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Feed education program reaffirms formaldehyde need

In the event of an ASF outbreak, formaldehyde could decontaminate feed manufacturing equipment.

2 Lisa Selfie December 2020 Headshot
AFIA’s Gary Huddleston provides AFIA Feed Education Program attendees with an overview of upcoming changes at OSHA. Photo: IPPE
AFIA’s Gary Huddleston provides AFIA Feed Education Program attendees with an overview of upcoming changes at OSHA. Photo: IPPE

The American Feed Industry Association (AFIA) hosted its annual Feed Education Program January 25, covering what the animal food industry can expect from U.S. federal regulators in 2023 and findings from a recent African swine fever (ASF) feed mill decontamination study.

During the meeting, the AFIA also named Kent Nutrition Group’s Marshall, Missouri, plant as its 2022 Commercial Dry Feed Facility of the Year.

“Now, more than ever, we need to ensure we have access to all the tools in our toolbox, specifically formaldehyde, to continue providing safe animal food,” said Gary Huddleston, AFIA’s director of feed manufacturing and regulatory affairs.

“Feed Education Program attendees heard firsthand about the challenges we are facing and how formaldehyde shows promise as a potential way to decontaminate feed manufacturing equipment in the event of an ASF outbreak.”

Regulatory update

The program discussed upcoming priorities for the Environmental Protection Agency (EPA), Department of Labor (DOL) and Occupational Safety and Health Administration (OSHA); the Food and Drug Administration’s animal food manufacturing facility inspection plans for 2023; upcoming educational opportunities from the AFIA; and more.

One reminder Huddleston had for attendees involved the existing requirement in the current lockout/tagout (LOTO) regulation to conduct periodic inspections.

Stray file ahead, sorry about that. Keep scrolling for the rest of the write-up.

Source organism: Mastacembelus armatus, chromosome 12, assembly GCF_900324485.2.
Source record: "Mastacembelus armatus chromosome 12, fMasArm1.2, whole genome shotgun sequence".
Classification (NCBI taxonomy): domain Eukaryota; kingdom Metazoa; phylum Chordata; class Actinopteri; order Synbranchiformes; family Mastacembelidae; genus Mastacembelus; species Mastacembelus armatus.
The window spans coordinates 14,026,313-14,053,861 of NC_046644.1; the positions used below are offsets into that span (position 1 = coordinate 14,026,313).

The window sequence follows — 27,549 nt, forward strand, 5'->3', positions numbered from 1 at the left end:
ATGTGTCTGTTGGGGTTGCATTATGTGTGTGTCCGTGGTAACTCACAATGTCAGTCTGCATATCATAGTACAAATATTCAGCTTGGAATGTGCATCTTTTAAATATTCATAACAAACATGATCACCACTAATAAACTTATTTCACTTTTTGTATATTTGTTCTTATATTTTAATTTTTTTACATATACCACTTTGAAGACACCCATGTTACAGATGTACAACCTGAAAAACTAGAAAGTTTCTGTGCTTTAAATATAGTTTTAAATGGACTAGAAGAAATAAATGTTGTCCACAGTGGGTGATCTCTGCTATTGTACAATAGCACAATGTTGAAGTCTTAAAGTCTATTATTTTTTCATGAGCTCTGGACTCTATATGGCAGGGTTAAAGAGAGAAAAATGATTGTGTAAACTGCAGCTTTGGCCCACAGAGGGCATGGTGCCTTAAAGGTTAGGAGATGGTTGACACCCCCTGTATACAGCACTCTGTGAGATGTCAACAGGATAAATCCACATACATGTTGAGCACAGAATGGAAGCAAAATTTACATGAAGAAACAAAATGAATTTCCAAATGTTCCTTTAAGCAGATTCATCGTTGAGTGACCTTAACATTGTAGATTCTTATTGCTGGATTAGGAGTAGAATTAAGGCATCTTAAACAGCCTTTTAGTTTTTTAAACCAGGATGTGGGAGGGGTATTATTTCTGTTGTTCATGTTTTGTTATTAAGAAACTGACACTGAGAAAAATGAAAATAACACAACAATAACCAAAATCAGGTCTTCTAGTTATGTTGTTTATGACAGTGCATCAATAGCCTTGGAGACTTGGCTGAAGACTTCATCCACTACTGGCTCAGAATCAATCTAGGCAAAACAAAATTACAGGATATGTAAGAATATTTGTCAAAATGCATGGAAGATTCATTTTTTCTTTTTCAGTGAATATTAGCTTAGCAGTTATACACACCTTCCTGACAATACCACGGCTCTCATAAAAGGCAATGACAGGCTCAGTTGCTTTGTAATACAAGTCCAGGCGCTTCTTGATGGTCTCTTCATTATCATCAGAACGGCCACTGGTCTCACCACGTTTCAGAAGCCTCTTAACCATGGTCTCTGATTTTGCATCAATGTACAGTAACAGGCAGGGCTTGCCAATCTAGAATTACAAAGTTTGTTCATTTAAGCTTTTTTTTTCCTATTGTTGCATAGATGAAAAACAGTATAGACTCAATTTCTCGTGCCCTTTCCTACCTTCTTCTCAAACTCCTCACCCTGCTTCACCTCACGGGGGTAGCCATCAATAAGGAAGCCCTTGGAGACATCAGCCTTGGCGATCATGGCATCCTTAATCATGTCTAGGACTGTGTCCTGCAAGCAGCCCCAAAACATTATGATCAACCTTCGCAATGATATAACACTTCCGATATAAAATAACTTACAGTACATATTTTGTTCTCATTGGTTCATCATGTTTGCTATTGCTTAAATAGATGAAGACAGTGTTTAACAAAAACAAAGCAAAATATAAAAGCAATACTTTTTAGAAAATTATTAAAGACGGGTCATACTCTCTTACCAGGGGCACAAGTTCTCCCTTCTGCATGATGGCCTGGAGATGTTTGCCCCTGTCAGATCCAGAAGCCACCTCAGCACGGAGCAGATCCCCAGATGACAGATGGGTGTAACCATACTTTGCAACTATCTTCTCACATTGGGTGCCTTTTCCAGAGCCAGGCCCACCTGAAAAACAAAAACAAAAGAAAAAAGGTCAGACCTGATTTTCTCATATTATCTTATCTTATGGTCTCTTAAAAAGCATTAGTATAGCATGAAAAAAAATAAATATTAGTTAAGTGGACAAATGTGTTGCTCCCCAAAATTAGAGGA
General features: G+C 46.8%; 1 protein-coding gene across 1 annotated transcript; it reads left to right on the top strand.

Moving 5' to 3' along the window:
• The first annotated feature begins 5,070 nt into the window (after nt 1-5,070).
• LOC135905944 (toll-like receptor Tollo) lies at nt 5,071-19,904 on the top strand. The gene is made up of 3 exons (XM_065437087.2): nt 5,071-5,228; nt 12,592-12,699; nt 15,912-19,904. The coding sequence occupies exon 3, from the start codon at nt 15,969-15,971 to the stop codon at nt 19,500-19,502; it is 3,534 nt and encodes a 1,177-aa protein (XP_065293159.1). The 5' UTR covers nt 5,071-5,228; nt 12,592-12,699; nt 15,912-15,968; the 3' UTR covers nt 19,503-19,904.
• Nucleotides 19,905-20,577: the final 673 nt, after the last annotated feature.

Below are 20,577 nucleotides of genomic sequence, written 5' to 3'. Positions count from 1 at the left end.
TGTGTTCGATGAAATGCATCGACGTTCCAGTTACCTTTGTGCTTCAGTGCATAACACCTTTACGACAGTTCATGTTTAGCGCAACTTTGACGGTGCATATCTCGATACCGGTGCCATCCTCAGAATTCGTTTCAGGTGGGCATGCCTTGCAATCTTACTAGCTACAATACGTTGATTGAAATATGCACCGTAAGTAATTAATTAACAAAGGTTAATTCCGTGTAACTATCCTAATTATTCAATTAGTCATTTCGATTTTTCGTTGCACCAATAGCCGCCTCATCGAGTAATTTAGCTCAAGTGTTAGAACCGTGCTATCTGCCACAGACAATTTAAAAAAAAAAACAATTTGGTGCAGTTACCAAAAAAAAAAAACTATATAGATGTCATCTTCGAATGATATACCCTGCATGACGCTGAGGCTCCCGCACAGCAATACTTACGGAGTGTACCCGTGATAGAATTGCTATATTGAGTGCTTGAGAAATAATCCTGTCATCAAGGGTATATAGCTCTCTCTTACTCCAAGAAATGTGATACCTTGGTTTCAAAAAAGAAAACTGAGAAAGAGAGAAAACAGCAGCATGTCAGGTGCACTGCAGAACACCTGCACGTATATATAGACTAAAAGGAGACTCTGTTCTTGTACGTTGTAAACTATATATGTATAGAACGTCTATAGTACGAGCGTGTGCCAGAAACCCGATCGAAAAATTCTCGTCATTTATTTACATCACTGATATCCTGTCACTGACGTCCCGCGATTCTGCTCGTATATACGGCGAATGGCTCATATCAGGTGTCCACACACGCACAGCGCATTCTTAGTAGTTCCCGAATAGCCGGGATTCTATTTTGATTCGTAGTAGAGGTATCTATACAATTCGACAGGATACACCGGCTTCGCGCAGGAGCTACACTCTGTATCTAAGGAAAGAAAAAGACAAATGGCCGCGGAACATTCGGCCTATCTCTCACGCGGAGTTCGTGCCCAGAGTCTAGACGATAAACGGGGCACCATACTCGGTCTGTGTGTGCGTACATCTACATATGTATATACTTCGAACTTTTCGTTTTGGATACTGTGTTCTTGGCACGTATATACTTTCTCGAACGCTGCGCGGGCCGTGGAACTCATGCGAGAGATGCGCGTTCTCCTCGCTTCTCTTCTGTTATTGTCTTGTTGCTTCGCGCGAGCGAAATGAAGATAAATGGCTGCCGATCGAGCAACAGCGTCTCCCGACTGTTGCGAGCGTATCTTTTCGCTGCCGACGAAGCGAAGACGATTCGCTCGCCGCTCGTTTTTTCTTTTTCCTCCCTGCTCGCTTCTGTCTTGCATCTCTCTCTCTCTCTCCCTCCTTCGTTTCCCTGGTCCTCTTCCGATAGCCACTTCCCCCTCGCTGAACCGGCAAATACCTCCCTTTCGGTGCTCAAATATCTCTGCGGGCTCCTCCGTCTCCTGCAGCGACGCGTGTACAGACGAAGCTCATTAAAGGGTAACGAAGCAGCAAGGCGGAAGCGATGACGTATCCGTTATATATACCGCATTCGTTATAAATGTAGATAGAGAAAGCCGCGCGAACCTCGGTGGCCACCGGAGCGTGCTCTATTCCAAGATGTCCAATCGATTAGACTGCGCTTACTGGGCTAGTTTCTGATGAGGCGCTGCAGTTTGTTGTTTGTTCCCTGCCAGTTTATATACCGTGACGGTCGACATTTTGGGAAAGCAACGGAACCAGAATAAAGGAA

Employers need to conduct periodic inspections of the energy control procedure at least annually to ensure the procedure and the requirements of [1910.147] are being followed. Huddleston said this would include all feed mill equipment, impacting 20 to 30 pieces of machinery per mill on average.

Basic requirements for inspections are:

  • It should be performed by an authorized employee (as defined in the standard) other than the one(s) using the energy control procedure being inspected
  • It shall be conducted to correct any deviations or inadequacies identified
  • It shall include a review, between the inspector and each authorized employee, of that employee's responsibilities under the energy control procedure being inspected
  • Each set of machine-specific procedures must be inspected annually

ASF decontamination study

In regard to the recently completed ASF feed mill decontamination study, Chad Paulk, Ph.D., associate professor at Kansas State University and one of the lead researchers, said that the study showed using formaldehyde when flushing equipment demonstrated reduced detectable viral RNA of the ASF virus on feed equipment. Safety precautions for personnel, however, must be considered when using high concentrations of formaldehyde, Paulk noted.

Researchers at KSU recreated a feed mill environment within a biosecure laboratory to study how ASF spreads within the mill. They investigated possible strategies for feed mill decontamination in the case of pathogen contamination.

Using the model feed mill, researchers focused on two possible solutions. The first approach is a flushing technique like those used to prevent cross-contamination after production of medicated feeds.

Flushes, which are commonly a small batch of a single ingredient that is pushed through the mixer to collect any left-over product, create a “throw-away” batch of feed. They collect the remaining residue that may be present in a piece of equipment and pull it out into a batch that will be discarded at the completion of the batch.

Initial results from this solution show the virus, however, is still present in the model feed mill after flushing the equipment up to four times. Flushing with a dry, abrasive product may prove more effective, because it may better eliminate contaminated dust from mill equipment.

In case flushing does not work, researchers also plan to test strategies that would involve closing the mill for up to 48 hours and essentially fumigating the equipment, or even using portable heaters to try to kill the virus.

Flushing a feed mill with a mixture of corn and a high concentration of formaldehyde is one strategy KSU researchers intend to test as a possible means of whole-mill decontamination.

If effective, this kind of flushing strategy could be implemented at weekly or other intervals to serve as a sort of preventive maintenance or incorporated after the use of a potentially high-risk ingredient.

The 2024 AFIA Feed Education Program will take place Jan. 26 in Atlanta, Georgia, during the International Production & Processing Expo (IPPE). For more information, visit

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